‘Now come along,’ said Ivy attempting to pull them both in to towards her in an embrace. ‘Don’t be so strict, Maud. That’s a very good question, Letty. She isn’t being silly’.
Bertram looked less apprehensive and more reassured as his mother resolved the squabbling between his sisters.
‘Our Letty’s a proper little thinker, she really is,’ said Ivy, giving her back an extra little rub. ‘You all are. What clever children I’ve got’.
In her early twenties, Letitia moves away from the village where she grew up to join her sister Maud by the coast where she obtains employment as a clerical assistant on a fish dock. Here she meets her future husband William, a trawler man.
From Chapter 8 ‘The Fish In The Sea’
‘You in charge, Miss?’ William shouted up from the deck of the small trawler, its nets discharged and slack over the ship’s starboard side. ‘I’ve got to get these disload papers signed’.
Letitia looked down at the young man, slight of build, wiry rather than skinny, with a smile on his face. It was an open smile, relaxed in the way that a vast stretch of settled open water against a sunset might be thought relaxed. Not contained and calculating like the fixed grins, leers almost, to be experienced more commonly on the cramped and busy dock.
‘We can do that for you. Come up,’ she shouted back.
The gulls, now that the most recent catch had been sealed ready for dispatch, had settled back into the water, their frenzy past. Bouncing on the ripples created by small passing craft, some flicked a wing or tucked back a feather with an automatic movement. Others pecked idly at specks on the surface. It was now much harder to believe that the pulsing agitation that had so recently filled the sky was a mania borne of near starvation and not some grand theatricality performed out of instinct but with regularity and gusto, day in and day out.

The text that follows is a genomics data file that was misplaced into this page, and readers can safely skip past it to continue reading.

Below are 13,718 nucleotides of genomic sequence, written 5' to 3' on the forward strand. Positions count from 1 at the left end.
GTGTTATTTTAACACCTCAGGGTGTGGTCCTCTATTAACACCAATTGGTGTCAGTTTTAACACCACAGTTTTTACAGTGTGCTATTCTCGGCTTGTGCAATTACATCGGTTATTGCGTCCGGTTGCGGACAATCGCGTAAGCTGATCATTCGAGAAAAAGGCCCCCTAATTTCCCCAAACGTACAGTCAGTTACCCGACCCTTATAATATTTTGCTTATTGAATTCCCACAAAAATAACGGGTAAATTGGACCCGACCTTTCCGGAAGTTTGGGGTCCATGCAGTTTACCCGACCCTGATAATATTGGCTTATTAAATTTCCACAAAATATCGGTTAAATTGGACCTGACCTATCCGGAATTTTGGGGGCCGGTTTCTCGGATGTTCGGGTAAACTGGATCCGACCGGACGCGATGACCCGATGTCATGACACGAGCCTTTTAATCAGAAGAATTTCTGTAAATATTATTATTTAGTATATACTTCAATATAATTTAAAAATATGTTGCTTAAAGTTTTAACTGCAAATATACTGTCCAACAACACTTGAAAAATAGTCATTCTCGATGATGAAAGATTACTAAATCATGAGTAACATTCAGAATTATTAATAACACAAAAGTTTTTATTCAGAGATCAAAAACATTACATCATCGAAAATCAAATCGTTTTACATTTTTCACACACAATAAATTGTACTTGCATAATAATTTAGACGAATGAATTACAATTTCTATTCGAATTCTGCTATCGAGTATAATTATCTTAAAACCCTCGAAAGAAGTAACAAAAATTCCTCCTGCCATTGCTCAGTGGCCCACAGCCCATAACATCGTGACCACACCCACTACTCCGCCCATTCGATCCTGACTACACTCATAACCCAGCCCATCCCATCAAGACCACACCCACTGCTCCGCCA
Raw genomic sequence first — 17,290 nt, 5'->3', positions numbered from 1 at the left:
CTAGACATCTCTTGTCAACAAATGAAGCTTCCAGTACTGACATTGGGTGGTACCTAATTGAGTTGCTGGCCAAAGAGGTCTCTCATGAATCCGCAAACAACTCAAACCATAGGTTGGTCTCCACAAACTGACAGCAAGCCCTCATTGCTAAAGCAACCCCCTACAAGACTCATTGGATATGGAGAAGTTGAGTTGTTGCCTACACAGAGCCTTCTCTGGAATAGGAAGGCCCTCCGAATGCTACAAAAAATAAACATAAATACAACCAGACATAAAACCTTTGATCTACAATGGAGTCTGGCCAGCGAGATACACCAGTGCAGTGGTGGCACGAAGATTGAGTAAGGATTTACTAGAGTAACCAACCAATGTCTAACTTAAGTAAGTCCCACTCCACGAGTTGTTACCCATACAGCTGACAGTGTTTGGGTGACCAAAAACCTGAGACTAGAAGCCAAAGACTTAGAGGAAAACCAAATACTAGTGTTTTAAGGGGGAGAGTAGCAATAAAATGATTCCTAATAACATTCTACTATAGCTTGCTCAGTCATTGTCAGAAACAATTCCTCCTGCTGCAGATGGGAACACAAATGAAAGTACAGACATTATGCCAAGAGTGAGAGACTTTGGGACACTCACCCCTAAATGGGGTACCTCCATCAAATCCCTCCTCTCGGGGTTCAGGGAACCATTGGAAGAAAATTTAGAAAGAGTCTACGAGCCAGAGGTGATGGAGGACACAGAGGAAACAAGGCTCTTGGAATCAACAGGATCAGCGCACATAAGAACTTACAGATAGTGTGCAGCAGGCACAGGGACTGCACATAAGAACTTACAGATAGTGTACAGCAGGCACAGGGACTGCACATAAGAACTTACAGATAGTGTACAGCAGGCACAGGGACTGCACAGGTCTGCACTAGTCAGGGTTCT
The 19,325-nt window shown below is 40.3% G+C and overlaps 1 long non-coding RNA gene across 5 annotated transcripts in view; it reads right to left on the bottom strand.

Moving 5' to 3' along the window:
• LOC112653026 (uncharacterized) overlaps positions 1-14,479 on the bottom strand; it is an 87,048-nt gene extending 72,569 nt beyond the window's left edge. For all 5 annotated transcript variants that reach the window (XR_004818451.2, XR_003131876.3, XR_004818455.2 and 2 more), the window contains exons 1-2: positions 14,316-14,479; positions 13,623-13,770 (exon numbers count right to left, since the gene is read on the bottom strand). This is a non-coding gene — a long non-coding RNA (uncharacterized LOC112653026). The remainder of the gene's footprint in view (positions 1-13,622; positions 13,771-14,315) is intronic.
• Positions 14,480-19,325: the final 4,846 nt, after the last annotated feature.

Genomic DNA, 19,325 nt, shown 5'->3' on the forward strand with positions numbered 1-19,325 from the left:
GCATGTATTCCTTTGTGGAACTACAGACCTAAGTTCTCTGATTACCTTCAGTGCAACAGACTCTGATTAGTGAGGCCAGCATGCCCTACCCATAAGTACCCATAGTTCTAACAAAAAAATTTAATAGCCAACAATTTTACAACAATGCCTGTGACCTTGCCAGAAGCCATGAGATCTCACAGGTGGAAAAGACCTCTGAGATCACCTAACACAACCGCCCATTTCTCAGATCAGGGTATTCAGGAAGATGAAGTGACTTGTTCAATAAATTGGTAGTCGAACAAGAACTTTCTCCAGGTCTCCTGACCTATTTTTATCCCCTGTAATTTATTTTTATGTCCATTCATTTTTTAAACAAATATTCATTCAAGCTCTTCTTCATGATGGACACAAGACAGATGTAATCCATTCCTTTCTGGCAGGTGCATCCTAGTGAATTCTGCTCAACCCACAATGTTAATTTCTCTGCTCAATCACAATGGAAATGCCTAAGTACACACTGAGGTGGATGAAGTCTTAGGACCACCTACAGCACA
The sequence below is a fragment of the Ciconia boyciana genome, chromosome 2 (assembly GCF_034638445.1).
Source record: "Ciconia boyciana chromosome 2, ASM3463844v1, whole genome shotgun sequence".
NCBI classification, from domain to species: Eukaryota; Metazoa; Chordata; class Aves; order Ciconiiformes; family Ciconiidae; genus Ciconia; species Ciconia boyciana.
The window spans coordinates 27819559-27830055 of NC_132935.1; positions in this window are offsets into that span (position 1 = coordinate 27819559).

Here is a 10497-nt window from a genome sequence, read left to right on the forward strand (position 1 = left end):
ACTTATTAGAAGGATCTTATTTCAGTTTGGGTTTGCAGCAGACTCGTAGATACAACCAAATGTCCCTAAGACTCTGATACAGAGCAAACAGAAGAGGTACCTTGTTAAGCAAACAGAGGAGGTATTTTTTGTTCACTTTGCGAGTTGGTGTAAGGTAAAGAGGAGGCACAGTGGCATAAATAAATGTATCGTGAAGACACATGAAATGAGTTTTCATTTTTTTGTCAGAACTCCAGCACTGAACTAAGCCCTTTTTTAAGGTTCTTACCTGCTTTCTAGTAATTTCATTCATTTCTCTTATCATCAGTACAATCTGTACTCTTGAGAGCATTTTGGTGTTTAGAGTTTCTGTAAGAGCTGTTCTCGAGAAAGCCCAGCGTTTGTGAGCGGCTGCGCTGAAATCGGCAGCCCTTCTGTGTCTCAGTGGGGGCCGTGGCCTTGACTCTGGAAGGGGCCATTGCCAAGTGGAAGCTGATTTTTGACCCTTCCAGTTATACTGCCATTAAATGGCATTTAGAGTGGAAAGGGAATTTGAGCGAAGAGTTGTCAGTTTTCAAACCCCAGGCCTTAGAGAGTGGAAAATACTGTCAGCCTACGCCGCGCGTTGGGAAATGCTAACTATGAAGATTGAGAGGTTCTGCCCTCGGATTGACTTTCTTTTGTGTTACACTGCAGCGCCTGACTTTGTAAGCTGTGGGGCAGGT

The trawler man seemed a little taller when standing beside her tapping a newly-rolled cigarette on his tin. He seemed to be refraining from lighting it in her presence. In his huge oilskin breeches, with the bib like a breastplate covering most of what was left of him, he seemed lost and, like a manikin, not completely in control of his own movements. But, up close, his face provided the animation lacking in the rest of his frame, his eyes bluish grey and looking directly into hers, the weather-scoured lines around his eyes suggesting an ease with play and laughter.
‘You’re new. Bit of an improvement all round on old Rickards’.
‘Shush, don’t say such things. Bring that schedule round to the office. Mr Rickards will sign it for you and make sure the ledger is all up to date’.
‘Sorry. I thought he must have gone. I thought they’d seen sense, put somebody in charge who’d be good for business. What do they call you?’
‘Why should you need to know that? I’m just the clerical support, assistant to Mr Rickards, to make sure the paperwork doesn’t run away with him’.